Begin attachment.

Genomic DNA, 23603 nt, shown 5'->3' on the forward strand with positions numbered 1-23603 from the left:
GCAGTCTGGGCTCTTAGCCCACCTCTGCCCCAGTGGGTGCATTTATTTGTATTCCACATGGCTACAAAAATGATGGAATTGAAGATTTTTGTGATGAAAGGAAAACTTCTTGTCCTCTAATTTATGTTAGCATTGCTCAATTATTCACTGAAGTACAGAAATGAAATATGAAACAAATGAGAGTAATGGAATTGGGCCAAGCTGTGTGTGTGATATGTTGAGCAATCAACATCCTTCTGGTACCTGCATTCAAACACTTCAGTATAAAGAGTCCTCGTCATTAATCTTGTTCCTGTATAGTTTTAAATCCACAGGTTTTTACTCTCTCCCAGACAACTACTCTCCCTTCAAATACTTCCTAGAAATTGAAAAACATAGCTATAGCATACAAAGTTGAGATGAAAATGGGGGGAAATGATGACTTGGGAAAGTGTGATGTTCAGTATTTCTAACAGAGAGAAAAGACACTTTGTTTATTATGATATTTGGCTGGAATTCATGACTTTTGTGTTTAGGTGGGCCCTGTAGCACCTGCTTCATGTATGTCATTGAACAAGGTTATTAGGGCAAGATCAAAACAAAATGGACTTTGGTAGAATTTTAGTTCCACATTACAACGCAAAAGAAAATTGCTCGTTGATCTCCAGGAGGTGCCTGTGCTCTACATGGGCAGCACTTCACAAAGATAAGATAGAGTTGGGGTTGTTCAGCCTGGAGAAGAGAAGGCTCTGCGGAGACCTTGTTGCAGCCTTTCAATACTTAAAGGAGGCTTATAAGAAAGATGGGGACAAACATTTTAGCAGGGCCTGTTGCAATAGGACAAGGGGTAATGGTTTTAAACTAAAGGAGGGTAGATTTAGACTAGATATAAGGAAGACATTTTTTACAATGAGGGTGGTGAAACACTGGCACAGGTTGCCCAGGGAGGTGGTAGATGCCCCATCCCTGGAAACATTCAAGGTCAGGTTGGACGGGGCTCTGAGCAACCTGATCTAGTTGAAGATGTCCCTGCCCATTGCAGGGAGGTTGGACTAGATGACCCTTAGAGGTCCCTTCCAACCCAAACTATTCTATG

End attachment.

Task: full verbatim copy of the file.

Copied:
Genomic DNA, 23603 nt, shown 5'->3' on the forward strand with positions numbered 1-23603 from the left:
GCAGTCTGGGCTCTTAGCCCACCTCTGCCCCAGTGGGTGCATTTATTTGTATTCCACATGGCTACAAAAATGATGGAATTGAAGATTTTTGTGATGAAAGGAAAACTTCTTGTCCTCTAATTTATGTTAGCATTGCTCAATTATTCACTGAAGTACAGAAATGAAATATGAAACAAATGAGAGTAATGGAATTGGGCCAAGCTGTGTGTGTGATATGTTGAGCAATCAACATCCTTCTGGTACCTGCATTCAAACACTTCAGTATAAAGAGTCCTCGTCATTAATCTTGTTCCTGTATAGTTTTAAATCCACAGGTTTTTACTCTCTCCCAGACAACTACTCTCCCTTCAAATACTTCCTAGAAATTGAAAAACATAGCTATAGCATACAAAGTTGAGATGAAAATGGGGGGAAATGATGACTTGGGAAAGTGTGATGTTCAGTATTTCTAACAGAGAGAAAAGACACTTTGTTTATTATGATATTTGGCTGGAATTCATGACTTTTGTGTTTAGGTGGGCCCTGTAGCACCTGCTTCATGTATGTCATTGAACAAGGTTATTAGGGCAAGATCAAAACAAAATGGACTTTGGTAGAATTTTAGTTCCACATTACAACGCAAAAGAAAATTGCTCGTTGATCTCCAGGAGGTGCCTGTGCTCTACATGGGCAGCACTTCACAAAGATAAGATAGAGTTGGGGTTGTTCAGCCTGGAGAAGAGAAGGCTCTGCGGAGACCTTGTTGCAGCCTTTCAATACTTAAAGGAGGCTTATAAGAAAGATGGGGACAAACATTTTAGCAGGGCCTGTTGCAATAGGACAAGGGGTAATGGTTTTAAACTAAAGGAGGGTAGATTTAGACTAGATATAAGGAAGACATTTTTTACAATGAGGGTGGTGAAACACTGGCACAGGTTGCCCAGGGAGGTGGTAGATGCCCCATCCCTGGAAACATTCAAGGTCAGGTTGGACGGGGCTCTGAGCAACCTGATCTAGTTGAAGATGTCCCTGCCCATTGCAGGGAGGTTGGACTAGATGACCCTTAGAGGTCCCTTCCAACCCAAACTATTCTATG